Shekel at all-time strongest against currency basket

Shekel-dollar ASAP Creative

Prico: The exchange rate is threatening growth in the Israeli economy and encouraging tech companies to look abroad.

The shekel recorded its strongest-ever level of 78.1 points against the Bank of Israel's currency basket today, although this is bad news for the country's exporters, including tech companies, who will find it harder to sell their more expensive good abroad. Over the past few weeks, as Israel comes out of lockdown, the shekel has reclaimed its status as one of the world's strongest currencies.

Prico Risk Management and Investments CEO Yossi Fraiman told "Globes," "The exchange rate is threatening growth of the Israeli economy. The currency's value is encouraging high-tech to look abroad. The Bank of Israel recently changed the currency basket and distinguished between export currencies and import currencies and changed the weight (in the basket) of each one of them. For example, the US dollar was 24% and has risen to 38%, so that the weight of the dollar, which has been falling against the shekel, has pushed the currency basket further down and the low rates of exchange are damaging export trading and mainly high-tech companies."

"The Bank of Israel has allowed the shekel-dollar exchange rate to slide to NIS 3.378/$ today and this has pulled the currency basket to a new low. The moment that the shekel-dollar exchange rate falls while the dollar is strengthening in the world that really is hurting us," said Fraiman.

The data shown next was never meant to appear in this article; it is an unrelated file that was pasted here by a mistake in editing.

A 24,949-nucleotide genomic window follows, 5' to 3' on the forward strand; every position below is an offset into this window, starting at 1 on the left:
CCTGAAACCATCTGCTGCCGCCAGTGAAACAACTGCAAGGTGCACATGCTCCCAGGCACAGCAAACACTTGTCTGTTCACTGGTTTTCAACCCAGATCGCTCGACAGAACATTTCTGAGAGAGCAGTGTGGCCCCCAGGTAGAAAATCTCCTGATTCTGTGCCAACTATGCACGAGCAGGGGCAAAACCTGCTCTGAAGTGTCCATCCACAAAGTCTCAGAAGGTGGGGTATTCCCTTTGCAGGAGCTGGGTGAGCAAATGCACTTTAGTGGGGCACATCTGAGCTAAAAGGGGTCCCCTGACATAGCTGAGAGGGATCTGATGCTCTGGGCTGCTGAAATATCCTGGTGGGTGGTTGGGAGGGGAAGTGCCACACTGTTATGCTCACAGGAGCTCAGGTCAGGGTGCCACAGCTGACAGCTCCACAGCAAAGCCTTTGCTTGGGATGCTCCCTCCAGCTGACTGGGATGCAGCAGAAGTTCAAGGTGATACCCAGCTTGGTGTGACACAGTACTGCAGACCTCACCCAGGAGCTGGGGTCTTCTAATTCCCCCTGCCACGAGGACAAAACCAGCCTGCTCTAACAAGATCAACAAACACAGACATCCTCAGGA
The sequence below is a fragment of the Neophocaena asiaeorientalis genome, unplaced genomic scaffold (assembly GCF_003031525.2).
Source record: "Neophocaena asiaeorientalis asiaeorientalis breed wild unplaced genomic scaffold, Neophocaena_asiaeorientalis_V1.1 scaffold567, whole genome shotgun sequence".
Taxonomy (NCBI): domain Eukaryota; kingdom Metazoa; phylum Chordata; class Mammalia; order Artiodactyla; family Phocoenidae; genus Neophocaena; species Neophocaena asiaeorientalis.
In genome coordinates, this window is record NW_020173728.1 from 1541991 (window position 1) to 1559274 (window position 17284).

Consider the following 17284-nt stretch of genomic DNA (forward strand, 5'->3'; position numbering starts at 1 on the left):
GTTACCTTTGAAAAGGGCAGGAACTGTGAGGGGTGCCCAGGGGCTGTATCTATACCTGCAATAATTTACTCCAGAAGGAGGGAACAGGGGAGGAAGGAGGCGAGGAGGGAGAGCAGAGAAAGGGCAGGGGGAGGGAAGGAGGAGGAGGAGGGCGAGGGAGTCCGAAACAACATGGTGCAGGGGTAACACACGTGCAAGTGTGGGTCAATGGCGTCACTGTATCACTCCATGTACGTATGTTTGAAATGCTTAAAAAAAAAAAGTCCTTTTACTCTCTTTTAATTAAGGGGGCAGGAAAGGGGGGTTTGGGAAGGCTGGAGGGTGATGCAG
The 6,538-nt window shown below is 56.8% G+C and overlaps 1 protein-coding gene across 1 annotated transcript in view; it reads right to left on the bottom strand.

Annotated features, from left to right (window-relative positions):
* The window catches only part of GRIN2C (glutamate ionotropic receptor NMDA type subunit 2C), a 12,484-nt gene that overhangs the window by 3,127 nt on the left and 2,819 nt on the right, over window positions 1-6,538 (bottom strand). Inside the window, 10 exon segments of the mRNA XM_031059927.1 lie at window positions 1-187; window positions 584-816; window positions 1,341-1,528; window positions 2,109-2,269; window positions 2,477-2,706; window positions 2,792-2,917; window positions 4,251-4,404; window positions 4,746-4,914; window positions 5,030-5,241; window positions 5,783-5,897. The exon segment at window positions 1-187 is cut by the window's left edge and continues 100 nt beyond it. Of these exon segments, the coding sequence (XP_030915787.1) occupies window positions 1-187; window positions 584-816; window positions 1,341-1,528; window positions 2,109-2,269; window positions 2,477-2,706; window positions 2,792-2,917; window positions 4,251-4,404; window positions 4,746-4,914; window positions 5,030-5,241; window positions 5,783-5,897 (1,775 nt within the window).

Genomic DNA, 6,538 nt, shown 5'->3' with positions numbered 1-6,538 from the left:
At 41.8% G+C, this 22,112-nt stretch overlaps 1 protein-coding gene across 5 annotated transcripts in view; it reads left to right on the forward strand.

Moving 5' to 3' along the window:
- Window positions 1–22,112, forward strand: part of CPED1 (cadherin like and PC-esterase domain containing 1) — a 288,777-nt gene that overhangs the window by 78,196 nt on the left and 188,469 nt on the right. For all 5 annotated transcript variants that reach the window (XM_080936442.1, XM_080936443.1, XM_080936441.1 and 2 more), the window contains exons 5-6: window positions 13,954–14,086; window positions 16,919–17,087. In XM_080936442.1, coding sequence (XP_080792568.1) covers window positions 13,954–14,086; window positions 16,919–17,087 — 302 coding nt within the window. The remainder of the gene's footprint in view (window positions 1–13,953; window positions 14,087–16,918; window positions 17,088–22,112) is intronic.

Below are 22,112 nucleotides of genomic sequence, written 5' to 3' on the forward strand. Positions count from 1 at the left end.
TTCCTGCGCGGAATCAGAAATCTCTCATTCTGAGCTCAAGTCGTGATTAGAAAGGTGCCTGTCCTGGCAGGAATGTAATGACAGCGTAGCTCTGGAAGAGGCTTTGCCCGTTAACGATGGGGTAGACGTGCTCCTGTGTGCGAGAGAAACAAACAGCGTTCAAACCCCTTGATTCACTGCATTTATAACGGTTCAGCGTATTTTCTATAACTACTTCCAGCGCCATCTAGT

Meitav Dash analysts said in their weekly review, "The shekel has reclaimed its status over the past month one of the world's strongest currencies, even though in recent months institutional investors have sharply increased their exposure to foreign assets. The shock that the institutions went through in March, when they were force to quickly raise securities against their shares contracts abroad, have not deterred them from increasing exposure through contracts after the crisis."

"This exposure grew between January and August by 18% (nearly $6 billion) with direct exposure rising 16% (about $20 billion). After the exposure of institutions to foreign currency as a hedge fell in the year prior to the crisis, it again reached a record level of 20% in recent months, despite the cheaper costs of hedging."

Published by Globes, Israel business news - - on October 19, 2020

© Copyright of Globes Publisher Itonut (1983) Ltd. 2020

Shekel-dollar ASAP Creative
Shekel-dollar ASAP Creative
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